McGregor (19-2), the brash, outspoken, Irish phenom who has taken the sport by storm since he signed with the UFC in 2013, claimed the UFC featherweight title Saturday night, knocking out Aldo (25-2) with a clean counter left hand just 13 seconds into the fight. It marked Aldo's first loss in 10 years and extended McGregor's win streak to 15 fights.
It is also the fastest finish in UFC title-fight history, beating former female bantamweight champion Ronda Rousey's previous mark of 14 seconds set at UFC 184 in February.
After the bout -- which headlined UFC 194 inside the MGM Grand Garden Arena, drew an attendance of 16,516 and U.S.-record gate revenue of $10.1 million -- McGregor expressed sympathy for Aldo regarding the brevity of the fight, but insisted his victory was all but inevitable.
"I feel for Jose," McGregor said. "He's a phenomenal champion. He deserved to go a little bit longer. I still feel, at the end of the day, precision beats power, timing beats speed. All day it would have happened."
As he nursed a cut on the bridge of his nose, Aldo, 29, immediately stated he wanted a rematch.
"He threw a cross at my chest I wasn't expecting," Aldo said via a translator. "I think we need a rematch. It wasn't really a fight."
The two met in the middle of the cage the second referee John McCarthy started the fight. After a McGregor left broke the ice, Aldo came in hard with a lead right hand and left hook. McGregor, a southpaw, slipped the right hand and threw the counter left that dropped Aldo instantly. As he fell, Aldo's left hook came through and grazed McGregor across the face.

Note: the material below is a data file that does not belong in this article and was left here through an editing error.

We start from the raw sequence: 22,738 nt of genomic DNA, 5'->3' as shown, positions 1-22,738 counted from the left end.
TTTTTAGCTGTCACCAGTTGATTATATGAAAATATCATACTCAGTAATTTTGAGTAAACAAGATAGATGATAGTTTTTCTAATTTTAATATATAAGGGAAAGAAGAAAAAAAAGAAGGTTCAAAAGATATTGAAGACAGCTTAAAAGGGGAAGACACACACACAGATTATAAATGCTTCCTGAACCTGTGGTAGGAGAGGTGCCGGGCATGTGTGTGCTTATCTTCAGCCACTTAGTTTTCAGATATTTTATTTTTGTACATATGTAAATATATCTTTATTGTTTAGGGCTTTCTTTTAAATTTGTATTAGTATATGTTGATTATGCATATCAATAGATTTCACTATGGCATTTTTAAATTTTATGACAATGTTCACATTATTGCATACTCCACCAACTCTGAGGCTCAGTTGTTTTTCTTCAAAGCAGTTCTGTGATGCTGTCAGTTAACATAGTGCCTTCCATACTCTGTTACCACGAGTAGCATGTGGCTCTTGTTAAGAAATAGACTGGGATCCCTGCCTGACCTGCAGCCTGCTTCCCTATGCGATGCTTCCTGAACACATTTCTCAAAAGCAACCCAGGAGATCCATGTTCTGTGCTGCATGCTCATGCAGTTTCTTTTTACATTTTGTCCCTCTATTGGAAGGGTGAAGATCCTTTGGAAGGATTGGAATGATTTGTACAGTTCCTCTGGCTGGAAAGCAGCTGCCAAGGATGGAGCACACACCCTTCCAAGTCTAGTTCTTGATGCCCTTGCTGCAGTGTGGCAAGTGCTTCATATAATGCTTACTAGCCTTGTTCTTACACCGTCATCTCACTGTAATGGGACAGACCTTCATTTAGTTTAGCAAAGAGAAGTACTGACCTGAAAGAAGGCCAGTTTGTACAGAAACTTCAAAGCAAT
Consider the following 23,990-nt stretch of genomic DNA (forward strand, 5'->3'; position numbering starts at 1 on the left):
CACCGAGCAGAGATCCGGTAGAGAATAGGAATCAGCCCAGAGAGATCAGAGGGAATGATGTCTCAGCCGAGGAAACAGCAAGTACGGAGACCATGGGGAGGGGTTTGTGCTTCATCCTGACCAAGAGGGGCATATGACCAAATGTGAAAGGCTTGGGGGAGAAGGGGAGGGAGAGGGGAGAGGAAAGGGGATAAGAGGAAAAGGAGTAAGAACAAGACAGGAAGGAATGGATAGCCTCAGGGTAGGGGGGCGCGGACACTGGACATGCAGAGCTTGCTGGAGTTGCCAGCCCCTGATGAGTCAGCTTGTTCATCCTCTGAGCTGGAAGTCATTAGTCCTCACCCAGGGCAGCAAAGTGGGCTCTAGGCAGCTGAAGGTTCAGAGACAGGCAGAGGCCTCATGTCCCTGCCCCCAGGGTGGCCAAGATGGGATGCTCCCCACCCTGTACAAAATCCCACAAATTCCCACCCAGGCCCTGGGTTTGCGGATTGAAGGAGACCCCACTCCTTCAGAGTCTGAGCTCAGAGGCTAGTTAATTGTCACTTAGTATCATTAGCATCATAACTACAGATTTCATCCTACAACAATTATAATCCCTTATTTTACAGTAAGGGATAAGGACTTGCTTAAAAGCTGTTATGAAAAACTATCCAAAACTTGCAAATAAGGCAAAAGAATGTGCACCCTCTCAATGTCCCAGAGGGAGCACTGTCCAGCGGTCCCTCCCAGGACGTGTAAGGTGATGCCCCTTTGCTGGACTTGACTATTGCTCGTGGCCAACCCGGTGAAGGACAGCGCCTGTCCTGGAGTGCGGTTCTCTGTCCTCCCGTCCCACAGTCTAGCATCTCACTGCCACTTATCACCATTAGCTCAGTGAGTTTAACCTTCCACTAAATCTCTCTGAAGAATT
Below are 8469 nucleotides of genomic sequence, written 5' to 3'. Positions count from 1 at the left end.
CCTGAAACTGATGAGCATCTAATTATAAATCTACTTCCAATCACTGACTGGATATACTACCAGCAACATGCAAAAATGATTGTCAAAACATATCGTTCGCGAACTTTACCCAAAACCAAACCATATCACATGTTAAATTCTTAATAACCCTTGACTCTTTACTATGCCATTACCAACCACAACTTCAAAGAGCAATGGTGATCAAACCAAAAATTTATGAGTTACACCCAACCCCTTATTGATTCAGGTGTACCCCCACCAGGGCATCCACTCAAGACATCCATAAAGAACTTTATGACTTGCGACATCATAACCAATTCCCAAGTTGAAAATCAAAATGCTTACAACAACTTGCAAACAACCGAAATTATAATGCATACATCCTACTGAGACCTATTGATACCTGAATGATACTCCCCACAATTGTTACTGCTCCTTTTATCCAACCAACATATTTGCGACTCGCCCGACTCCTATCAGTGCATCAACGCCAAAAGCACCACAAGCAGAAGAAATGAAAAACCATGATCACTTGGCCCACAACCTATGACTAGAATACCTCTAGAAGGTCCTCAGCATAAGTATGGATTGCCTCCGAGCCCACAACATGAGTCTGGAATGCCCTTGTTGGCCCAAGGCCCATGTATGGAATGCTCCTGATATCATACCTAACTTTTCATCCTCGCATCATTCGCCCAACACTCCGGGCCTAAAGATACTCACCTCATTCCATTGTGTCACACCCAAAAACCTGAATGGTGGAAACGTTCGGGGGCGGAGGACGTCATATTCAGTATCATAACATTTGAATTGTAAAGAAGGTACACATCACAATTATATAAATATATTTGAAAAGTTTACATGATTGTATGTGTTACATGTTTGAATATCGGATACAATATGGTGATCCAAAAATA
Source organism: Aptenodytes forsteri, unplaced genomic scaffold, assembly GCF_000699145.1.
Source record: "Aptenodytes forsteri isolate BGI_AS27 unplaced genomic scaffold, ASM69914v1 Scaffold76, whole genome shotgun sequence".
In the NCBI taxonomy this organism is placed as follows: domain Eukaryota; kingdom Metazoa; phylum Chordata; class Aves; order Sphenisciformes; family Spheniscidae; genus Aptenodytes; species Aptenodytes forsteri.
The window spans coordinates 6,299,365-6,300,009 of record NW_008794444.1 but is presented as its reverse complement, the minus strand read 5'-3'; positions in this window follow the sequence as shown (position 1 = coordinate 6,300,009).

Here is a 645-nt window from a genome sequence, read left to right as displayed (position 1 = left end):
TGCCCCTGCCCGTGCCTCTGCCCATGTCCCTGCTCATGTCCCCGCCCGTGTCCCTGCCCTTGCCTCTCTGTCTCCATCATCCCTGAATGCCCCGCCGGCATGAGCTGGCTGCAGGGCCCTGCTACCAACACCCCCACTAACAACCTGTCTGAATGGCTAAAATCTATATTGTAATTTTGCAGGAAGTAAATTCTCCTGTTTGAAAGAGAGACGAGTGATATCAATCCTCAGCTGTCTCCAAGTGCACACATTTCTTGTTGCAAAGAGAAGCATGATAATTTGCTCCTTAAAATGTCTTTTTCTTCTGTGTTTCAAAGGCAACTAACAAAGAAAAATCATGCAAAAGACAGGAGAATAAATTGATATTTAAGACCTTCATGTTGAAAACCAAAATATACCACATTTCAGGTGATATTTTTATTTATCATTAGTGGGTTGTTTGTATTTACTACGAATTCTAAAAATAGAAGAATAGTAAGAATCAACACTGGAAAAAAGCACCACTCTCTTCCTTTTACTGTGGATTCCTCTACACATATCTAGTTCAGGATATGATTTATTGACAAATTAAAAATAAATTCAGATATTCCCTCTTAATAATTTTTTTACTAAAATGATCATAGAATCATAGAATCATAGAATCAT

Aldo fell to his back, where McGregor followed with two hard hammerfists from a standing position. McCarthy had already started a dive between them as the second blow came down.
"Nobody can take that left-hand shot," McGregor said. "He's powerful and he's fast, but precision beats power, timing beats speed. That's what you saw there.
"These are fundamentals. That's all it takes. These are fundamentals, especially when you have my left hand."
McGregor could remain at featherweight and face No. 1 contender Frankie Edgar (20-4-1), a former lightweight champion who is on a five-fight win streak and is coming off a knockout win against Chad Mendes.
"I think that was always his plan," UFC president Dana White told SportsCenter. "He wanted to fight Jose Aldo and then move to 155 and fight for that title.
"Whoever wins this fight [on Saturday], between Dos Anjos and Cowboy Cerrone, we'll see who wins that fight and go from there."
The championship fight brought to a close a rivalry that had brewed all year. In January, McGregor earned a title shot by knocking out Dennis Siver in the second round in UFC 183 at TD Garden in Boston. After the fight, McGregor jumped the fence and confronted Aldo, who was observing the fight from the front row.
The UFC opted to invest in its first World Tour promotion for the fight, setting up March news conferences for McGregor and Aldo in stops that included Rio de Janeiro, Las Vegas, New York, London and Dublin. McGregor repeatedly promised a first-round knockout. The week of the fight, he said anything after the first four minutes of the bout would be a "formality."
The fight was scheduled at UFC 189 in July, but Aldo, who fights out of Nova Uniao in Rio, withdrew with a rib injury. McGregor remained on the card and fought three-time title challenger Chad Mendes for the interim belt. He knocked out Mendes in the second round and unified that title with Aldo's on Saturday night.
McGregor's past five wins have come via knockout. He has not lost since November 2010, to Joseph Duffy, a current UFC lightweight.